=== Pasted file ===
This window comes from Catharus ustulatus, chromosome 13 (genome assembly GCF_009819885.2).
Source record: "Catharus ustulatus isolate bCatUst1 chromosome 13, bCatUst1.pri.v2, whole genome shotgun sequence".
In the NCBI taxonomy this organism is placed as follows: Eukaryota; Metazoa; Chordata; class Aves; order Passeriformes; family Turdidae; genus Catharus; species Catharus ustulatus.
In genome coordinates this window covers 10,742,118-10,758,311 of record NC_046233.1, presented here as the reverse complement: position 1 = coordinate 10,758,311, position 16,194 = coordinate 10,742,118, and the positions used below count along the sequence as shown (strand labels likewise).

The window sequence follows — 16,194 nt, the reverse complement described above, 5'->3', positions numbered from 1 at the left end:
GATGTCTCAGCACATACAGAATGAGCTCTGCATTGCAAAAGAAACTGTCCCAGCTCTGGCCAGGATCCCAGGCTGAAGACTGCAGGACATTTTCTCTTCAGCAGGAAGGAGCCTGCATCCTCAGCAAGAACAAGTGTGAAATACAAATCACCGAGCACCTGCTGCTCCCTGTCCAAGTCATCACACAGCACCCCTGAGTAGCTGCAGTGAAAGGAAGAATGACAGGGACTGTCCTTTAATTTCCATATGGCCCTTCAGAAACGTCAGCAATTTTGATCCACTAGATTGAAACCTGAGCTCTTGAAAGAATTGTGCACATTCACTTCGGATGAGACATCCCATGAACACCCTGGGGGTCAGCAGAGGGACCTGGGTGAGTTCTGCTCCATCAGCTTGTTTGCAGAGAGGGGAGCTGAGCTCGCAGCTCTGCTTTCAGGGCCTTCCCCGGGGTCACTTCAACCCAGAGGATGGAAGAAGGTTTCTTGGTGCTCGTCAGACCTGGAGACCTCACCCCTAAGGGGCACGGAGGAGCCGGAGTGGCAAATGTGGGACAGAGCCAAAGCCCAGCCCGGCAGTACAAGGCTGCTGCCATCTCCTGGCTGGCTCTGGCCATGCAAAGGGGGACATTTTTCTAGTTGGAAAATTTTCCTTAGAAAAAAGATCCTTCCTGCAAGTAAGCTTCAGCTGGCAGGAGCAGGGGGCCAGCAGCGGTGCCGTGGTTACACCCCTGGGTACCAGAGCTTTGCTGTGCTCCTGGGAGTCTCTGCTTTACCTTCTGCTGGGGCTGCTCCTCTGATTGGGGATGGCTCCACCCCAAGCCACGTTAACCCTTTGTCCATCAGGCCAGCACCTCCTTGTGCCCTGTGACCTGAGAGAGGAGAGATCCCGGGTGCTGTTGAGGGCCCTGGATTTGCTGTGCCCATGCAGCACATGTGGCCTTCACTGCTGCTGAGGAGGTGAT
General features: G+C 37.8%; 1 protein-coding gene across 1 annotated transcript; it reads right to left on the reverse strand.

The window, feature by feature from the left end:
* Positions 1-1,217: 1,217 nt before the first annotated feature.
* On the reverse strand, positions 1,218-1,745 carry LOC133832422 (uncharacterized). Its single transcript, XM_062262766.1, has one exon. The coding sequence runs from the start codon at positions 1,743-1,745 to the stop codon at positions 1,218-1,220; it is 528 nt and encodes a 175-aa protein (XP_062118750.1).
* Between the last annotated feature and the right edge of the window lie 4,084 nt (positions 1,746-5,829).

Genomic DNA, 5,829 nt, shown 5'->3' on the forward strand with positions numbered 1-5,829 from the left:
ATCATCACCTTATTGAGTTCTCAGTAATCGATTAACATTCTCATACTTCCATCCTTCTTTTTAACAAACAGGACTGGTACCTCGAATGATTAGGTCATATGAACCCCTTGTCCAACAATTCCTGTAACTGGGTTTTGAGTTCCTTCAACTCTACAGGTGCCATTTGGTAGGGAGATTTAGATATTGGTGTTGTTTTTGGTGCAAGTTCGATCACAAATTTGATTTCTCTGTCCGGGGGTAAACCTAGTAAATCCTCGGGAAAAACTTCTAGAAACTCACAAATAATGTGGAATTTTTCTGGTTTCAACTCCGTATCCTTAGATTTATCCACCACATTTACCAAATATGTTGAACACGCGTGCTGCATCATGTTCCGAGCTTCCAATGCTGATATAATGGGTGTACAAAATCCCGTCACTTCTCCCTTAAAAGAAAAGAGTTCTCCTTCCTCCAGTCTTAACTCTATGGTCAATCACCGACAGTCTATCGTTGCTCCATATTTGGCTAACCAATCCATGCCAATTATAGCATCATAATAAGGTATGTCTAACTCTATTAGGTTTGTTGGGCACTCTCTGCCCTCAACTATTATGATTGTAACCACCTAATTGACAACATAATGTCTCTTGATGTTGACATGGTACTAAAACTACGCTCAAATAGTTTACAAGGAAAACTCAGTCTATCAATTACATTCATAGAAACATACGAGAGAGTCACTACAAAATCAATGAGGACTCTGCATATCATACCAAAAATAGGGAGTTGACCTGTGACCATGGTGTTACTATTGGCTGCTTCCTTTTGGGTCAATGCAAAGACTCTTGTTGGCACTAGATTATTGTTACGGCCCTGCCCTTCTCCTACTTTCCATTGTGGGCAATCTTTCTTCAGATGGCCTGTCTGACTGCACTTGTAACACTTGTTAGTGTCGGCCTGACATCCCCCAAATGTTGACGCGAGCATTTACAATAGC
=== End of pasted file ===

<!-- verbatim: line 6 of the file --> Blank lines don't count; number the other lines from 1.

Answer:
GATGTCTCAGCACATACAGAATGAGCTCTGCATTGCAAAAGAAACTGTCCCAGCTCTGGCCAGGATCCCAGGCTGAAGACTGCAGGACATTTTCTCTTCAGCAGGAAGGAGCCTGCATCCTCAGCAAGAACAAGTGTGAAATACAAATCACCGAGCACCTGCTGCTCCCTGTCCAAGTCATCACACAGCACCCCTGAGTAGCTGCAGTGAAAGGAAGAATGACAGGGACTGTCCTTTAATTTCCATATGGCCCTTCAGAAACGTCAGCAATTTTGATCCACTAGATTGAAACCTGAGCTCTTGAAAGAATTGTGCACATTCACTTCGGATGAGACATCCCATGAACACCCTGGGGGTCAGCAGAGGGACCTGGGTGAGTTCTGCTCCATCAGCTTGTTTGCAGAGAGGGGAGCTGAGCTCGCAGCTCTGCTTTCAGGGCCTTCCCCGGGGTCACTTCAACCCAGAGGATGGAAGAAGGTTTCTTGGTGCTCGTCAGACCTGGAGACCTCACCCCTAAGGGGCACGGAGGAGCCGGAGTGGCAAATGTGGGACAGAGCCAAAGCCCAGCCCGGCAGTACAAGGCTGCTGCCATCTCCTGGCTGGCTCTGGCCATGCAAAGGGGGACATTTTTCTAGTTGGAAAATTTTCCTTAGAAAAAAGATCCTTCCTGCAAGTAAGCTTCAGCTGGCAGGAGCAGGGGGCCAGCAGCGGTGCCGTGGTTACACCCCTGGGTACCAGAGCTTTGCTGTGCTCCTGGGAGTCTCTGCTTTACCTTCTGCTGGGGCTGCTCCTCTGATTGGGGATGGCTCCACCCCAAGCCACGTTAACCCTTTGTCCATCAGGCCAGCACCTCCTTGTGCCCTGTGACCTGAGAGAGGAGAGATCCCGGGTGCTGTTGAGGGCCCTGGATTTGCTGTGCCCATGCAGCACATGTGGCCTTCACTGCTGCTGAGGAGGTGAT